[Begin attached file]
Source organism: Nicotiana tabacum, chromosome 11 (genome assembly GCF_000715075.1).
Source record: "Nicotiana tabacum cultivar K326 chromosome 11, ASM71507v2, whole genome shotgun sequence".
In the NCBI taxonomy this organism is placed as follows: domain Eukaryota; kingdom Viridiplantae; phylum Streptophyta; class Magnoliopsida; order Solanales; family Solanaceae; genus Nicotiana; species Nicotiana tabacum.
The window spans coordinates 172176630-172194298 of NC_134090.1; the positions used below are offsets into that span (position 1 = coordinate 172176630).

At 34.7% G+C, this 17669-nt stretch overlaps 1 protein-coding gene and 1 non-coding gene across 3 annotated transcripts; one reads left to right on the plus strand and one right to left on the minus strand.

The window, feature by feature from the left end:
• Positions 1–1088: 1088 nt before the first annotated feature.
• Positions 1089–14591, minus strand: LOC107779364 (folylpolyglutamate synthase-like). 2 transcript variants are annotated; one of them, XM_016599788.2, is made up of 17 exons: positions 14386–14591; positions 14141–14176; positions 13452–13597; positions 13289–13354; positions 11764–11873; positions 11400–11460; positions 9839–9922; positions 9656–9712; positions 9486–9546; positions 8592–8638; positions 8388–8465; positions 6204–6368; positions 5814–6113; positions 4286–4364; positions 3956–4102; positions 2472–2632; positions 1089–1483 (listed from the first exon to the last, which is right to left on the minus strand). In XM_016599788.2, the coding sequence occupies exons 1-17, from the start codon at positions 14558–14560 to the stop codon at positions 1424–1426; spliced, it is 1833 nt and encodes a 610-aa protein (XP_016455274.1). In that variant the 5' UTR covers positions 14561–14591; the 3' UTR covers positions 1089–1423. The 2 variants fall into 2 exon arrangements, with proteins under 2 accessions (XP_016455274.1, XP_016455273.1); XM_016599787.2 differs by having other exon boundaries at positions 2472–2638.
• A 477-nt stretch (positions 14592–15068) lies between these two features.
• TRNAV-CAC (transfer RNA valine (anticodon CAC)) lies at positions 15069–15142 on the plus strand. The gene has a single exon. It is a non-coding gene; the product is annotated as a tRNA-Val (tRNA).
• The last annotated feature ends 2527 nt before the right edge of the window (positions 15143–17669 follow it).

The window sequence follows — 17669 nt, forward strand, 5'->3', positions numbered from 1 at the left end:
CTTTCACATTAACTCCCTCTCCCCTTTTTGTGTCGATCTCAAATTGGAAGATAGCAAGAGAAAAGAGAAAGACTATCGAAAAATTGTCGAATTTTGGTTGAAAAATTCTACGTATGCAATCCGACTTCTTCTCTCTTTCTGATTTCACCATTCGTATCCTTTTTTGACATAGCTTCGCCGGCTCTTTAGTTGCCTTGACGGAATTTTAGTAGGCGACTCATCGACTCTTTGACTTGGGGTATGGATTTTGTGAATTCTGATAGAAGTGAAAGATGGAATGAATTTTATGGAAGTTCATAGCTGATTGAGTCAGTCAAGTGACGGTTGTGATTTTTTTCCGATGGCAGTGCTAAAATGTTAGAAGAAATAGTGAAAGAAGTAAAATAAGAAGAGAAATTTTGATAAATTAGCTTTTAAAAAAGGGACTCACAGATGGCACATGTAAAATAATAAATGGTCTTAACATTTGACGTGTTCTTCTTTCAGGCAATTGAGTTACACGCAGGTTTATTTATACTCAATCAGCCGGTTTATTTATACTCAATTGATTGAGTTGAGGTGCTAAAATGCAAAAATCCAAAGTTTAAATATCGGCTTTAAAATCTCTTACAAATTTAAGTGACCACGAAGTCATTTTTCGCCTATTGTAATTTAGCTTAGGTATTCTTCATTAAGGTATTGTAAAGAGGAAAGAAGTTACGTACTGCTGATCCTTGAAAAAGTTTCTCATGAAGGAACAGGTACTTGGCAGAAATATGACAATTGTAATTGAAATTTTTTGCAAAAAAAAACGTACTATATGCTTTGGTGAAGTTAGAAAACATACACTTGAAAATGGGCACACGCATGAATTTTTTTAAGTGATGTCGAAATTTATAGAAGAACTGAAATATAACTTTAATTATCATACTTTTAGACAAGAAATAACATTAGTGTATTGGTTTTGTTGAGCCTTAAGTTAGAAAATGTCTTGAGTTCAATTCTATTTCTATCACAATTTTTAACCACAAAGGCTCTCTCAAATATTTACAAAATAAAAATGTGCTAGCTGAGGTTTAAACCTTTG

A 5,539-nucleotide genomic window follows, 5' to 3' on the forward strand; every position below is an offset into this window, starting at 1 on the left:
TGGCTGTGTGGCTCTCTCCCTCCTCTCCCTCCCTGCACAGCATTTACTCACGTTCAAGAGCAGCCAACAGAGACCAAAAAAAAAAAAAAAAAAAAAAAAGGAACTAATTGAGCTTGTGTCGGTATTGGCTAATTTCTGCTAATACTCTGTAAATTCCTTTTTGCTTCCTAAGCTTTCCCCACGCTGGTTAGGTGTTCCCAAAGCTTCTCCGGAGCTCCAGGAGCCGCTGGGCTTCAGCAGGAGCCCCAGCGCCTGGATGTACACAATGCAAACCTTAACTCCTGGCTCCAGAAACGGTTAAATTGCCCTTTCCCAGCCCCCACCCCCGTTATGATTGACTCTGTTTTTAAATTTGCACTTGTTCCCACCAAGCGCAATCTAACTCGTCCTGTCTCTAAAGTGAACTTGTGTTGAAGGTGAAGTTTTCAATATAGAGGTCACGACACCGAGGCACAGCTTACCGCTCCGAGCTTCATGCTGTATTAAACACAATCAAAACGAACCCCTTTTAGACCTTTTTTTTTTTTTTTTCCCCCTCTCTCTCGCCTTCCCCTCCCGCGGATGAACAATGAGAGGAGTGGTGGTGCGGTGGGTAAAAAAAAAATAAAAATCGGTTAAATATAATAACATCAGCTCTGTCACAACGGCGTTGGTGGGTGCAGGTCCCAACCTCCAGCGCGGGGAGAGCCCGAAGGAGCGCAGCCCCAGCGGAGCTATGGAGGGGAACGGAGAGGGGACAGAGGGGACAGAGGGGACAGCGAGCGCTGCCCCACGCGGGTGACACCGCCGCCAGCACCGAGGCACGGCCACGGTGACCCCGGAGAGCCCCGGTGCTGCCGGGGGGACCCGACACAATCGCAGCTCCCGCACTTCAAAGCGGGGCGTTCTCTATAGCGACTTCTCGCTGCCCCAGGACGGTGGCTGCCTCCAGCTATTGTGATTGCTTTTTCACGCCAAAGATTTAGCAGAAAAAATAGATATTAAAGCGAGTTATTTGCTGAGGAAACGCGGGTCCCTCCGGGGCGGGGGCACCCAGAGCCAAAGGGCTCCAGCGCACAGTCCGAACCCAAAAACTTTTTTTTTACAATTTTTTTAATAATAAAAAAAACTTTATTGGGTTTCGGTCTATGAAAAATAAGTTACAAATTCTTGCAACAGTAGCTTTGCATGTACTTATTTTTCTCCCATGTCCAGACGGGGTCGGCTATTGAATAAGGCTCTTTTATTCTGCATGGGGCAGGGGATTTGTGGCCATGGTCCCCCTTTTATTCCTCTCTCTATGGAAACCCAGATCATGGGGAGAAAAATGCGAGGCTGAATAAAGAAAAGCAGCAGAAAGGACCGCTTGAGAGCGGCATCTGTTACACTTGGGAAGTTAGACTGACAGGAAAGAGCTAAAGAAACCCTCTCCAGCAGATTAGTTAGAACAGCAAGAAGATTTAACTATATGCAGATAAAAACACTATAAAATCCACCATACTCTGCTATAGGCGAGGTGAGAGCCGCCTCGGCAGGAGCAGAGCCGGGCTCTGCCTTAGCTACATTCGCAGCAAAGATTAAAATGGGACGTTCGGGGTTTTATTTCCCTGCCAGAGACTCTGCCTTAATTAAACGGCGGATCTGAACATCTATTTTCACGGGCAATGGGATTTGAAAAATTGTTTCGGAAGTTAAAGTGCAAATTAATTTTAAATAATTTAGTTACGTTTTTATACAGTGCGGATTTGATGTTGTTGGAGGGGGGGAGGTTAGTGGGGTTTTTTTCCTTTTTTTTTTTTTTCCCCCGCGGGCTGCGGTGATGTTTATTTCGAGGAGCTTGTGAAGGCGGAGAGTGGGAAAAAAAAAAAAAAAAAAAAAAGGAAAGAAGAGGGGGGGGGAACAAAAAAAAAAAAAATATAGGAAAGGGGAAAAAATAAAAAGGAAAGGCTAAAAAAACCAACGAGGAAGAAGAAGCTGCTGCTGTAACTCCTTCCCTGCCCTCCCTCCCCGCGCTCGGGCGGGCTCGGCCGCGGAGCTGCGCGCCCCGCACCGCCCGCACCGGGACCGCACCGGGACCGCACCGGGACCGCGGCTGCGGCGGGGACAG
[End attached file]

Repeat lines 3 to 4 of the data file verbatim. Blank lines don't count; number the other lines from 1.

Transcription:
In the NCBI taxonomy this organism is placed as follows: domain Eukaryota; kingdom Viridiplantae; phylum Streptophyta; class Magnoliopsida; order Solanales; family Solanaceae; genus Nicotiana; species Nicotiana tabacum.
The window spans coordinates 172176630-172194298 of NC_134090.1; the positions used below are offsets into that span (position 1 = coordinate 172176630).